Friends or foes? The ecological relationships between micro- and macroalgae in low-order tropical streams
MetadataShow full item record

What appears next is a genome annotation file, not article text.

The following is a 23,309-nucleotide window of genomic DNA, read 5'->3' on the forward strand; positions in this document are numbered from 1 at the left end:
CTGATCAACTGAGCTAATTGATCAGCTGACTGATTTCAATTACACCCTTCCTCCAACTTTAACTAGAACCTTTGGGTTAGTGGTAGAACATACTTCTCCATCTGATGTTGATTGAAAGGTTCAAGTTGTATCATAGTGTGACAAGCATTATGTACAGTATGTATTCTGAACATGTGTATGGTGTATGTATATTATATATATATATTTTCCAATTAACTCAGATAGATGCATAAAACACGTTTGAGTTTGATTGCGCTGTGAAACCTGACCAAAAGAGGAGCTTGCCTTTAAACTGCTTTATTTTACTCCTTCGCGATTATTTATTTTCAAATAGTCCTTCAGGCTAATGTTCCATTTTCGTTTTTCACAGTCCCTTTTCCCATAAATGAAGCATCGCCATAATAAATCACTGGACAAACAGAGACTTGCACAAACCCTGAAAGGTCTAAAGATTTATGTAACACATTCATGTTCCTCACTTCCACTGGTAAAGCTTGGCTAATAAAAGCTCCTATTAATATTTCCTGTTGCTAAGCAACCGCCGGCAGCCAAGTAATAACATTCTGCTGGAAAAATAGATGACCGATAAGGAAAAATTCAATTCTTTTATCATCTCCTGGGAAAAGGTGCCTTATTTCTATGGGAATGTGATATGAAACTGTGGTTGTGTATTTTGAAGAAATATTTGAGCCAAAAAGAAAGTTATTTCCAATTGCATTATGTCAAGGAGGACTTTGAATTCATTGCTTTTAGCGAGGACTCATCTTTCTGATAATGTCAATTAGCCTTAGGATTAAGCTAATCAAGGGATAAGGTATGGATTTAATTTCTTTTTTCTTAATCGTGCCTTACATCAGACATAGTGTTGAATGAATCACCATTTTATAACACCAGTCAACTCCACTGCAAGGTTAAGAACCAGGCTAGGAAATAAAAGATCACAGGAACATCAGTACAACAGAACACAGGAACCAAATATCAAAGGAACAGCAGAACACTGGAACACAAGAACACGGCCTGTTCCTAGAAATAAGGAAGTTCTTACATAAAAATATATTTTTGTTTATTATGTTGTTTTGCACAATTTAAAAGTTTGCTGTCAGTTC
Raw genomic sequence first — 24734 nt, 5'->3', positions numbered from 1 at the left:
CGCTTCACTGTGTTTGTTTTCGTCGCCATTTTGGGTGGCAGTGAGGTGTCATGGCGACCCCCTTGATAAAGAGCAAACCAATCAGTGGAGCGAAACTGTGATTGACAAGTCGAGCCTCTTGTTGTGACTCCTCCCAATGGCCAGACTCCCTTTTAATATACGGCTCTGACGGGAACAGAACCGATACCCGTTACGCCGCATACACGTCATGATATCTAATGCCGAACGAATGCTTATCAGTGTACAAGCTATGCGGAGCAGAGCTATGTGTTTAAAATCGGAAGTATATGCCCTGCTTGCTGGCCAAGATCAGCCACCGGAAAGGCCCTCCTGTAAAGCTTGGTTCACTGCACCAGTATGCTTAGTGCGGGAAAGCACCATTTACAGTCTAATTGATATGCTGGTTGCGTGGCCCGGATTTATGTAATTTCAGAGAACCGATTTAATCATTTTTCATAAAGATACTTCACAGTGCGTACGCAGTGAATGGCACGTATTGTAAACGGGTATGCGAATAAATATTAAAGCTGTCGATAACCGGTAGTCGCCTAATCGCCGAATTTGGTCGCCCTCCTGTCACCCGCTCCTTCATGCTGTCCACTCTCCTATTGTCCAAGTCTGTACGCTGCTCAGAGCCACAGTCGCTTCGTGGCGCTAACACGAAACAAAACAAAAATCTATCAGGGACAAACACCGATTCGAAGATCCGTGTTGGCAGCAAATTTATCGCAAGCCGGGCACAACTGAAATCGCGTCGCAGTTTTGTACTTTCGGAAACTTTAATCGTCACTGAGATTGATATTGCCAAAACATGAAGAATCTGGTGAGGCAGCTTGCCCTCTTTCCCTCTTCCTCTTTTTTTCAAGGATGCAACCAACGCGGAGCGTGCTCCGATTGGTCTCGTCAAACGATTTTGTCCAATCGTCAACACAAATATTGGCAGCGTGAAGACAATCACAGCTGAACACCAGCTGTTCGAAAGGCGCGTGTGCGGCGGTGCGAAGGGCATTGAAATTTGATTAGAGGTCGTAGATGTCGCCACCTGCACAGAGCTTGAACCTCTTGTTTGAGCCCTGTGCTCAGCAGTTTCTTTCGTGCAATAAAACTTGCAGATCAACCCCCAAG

Streambeds are abundantly colonized by benthic algal assemblages. Environmental factors are the most assessed to find out predictable correlations between algal presence and habitat conditions, but biological interactions can also be important determinant of species composition in stream algae communities. Although there is plenty of information about algal ecology, the mechanisms leading their spatial distribution remain insufficiently clarified. Herein, we contribute to a better understanding regarding this latter issue, carrying out an experimental study to assess possible interactions between micro- and macroalgae during a successional process (75 days) in nine streams, using artificial substrates. The experimental analyses revealed the following main results: (i) streams with higher abundance of macroalgae also registered higher microalgal densities; (ii) the relative interaction index showed values greater than zero for all sampling dates, suggesting positive interaction between micro- and macroalgae during colonization process; and (iii) the multiple partial regression analyses (redundancy, pRDA) showed that environmental variables and microalgae density together explained 25% of macroalgal variation. These results indicate that interactions between stream micro- and macroalgae may contribute to shape the community structure during the successional process on the streambed. As observed previously, microalgae are early successional settlers and macroalgae are late successors, but both community components, besides their inherent competition, seem to cooperate in order to keep their coexistence. Based on this perspective, some typical ecological concepts related to the stream macroalgae, specially from tropical regions, may be expanded. For instance, studies have reported that the highest richness and abundance of lotic macroalgae in tropical/subtropical streams are determined basically by variation in climatic and environmental factors. Our results showed that, in addition to climatic and environmental factors, the increase in richness and abundance of stream macroalgae may also be affected by biotic interactions. In this context, our results suggest that the higher abundance of microalgae on the streambed seems to allow a better development of the benthic algal community, reaching to the later successional stages, in which the relative occurrence of larger and more complex algae (i.e., macroalgae) become more evident.